Re: Versatile Headphones for Digital Piano
pinkfloydhomer #2525715 03/29/16 01:52 PM
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300 ohm is to high to use without an external headphone amp, as I understand it.


Peace

Re: Versatile Headphones for Digital Piano
pinkfloydhomer #2525730 03/29/16 02:24 PM
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I find AKG-701 rather bass light. Fantastic headphones but just lack some authority in the lower frequencies. Need an amp to give their best. I am not a bass head by any means. Sennheiser HD-598 is good (and a very easy drive) although my favourite headphone for piano is Philips Fidelio X1 (also a very easy drive). The X2s are reputed to be superior although I can't comment personally. I can also recommend Beyerdynamic DT-770 pro. The lower impedance version would be fine for normal DP headphone stages.


C. Bechstein Model B | Roland RD-1000 |
Re: Versatile Headphones for Digital Piano
Rille Stark #2525734 03/29/16 02:38 PM
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Quote
Update: I have been offered the HD 600 at virtually the same price as the HD 598 by a dealer. This only makes the decision even more difficult. I assume that the HD 600 is at least as good and that I would like it, I just don't know how serious and practical the problem of the the higher impedance is..


Peace


If your piano has L+R out or something like that you could plug in headphone amp, if you need those outputs for something else, either mixer or or one with pass through would do it to give you those outputs back. If you are really set on the HD600 there is a way around it.

Yes, the HD600 has a more refined sound than the 598, but also feels quite narrow, as in soundstage is quite closed in ( for open back anyway). For piano this is no biggy but if panning and stereo width are not adjustable I find the 598 more pleasing that way out of the box. Personally I find the 598 a bit more fun and spacious sounding overall than the 600.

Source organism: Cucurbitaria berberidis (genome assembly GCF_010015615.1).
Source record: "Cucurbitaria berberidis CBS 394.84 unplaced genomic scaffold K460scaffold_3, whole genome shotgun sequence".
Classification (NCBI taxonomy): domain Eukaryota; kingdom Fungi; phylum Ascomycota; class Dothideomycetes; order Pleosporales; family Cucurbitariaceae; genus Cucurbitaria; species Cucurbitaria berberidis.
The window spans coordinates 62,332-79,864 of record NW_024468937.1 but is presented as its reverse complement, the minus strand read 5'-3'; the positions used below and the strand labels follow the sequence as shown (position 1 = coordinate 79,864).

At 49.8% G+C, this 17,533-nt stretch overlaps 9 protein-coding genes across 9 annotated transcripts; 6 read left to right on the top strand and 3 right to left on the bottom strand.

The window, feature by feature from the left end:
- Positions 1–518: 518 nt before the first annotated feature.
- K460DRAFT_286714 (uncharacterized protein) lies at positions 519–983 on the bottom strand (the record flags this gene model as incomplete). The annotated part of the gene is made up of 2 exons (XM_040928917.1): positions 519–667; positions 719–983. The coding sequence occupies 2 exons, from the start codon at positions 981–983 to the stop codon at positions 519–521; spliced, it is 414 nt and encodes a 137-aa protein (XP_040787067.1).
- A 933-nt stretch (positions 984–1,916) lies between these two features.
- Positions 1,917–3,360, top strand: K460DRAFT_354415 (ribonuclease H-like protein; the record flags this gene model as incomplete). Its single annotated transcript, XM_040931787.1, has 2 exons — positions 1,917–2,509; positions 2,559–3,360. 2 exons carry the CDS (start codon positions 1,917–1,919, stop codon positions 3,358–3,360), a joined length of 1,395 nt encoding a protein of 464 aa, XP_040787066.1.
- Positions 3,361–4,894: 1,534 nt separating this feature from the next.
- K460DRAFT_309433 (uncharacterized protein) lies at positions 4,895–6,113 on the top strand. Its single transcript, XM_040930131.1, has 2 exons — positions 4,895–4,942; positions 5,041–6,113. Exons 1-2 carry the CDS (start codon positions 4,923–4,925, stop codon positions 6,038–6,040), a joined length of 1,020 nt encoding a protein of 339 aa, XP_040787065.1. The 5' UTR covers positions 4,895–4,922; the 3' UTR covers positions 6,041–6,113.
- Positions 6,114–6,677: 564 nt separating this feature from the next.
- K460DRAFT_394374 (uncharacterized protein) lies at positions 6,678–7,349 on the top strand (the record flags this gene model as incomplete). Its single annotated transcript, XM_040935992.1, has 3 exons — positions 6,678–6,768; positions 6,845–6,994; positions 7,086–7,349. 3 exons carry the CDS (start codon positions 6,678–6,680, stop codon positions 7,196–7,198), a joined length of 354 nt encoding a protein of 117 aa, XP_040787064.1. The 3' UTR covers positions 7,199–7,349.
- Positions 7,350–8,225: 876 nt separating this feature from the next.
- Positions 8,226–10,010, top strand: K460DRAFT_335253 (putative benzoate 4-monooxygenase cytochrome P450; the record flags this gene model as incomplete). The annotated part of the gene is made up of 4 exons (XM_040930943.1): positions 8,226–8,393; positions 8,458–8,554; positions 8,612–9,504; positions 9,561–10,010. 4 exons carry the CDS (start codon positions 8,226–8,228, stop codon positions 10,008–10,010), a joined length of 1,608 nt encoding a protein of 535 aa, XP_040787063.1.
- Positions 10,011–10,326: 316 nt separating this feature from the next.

The problem without amp, you will generally get is that the volume level will be too low on near highest volume setting. Likely also frequency range may turn out to be uneven, and distortion can become more noticeable even if it can go loud enough, that is a waste of time for a nice headphone to do it justice.

Last edited by Alexander Borro; 03/29/16 02:44 PM.

Selftaught since June 2014.
Books: Barratt classic piano course bk 1,2,3. Humphries Piano handbook, various...
Kawai CA78, Casio AP450 & software pianos.
[Linked Image] 12x ABF recitals.
My struggles: https://soundcloud.com/alexander-borro
Re: Versatile Headphones for Digital Piano
pinkfloydhomer #2525752 03/29/16 03:07 PM
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I have and love the Beyerdynamic DT770 Pro 80s. Sound superb. Very comfortable. Closed (so they don't bother anyone). No amp needed when plugged into my digital piano.

They are also great for general music listening.

Re: Versatile Headphones for Digital Piano
pinkfloydhomer #2525817 03/29/16 06:21 PM
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I practice almost all the time on my N3 wearing my Sennheiser HD 598.

The piano sounds natural to me and I am never fatigued either by the 'sound' or the actual wearing.


website | mp3 files | Yamaha AvantGrand N3 | Roland RD 2000 | Sennheiser HD 598 headphones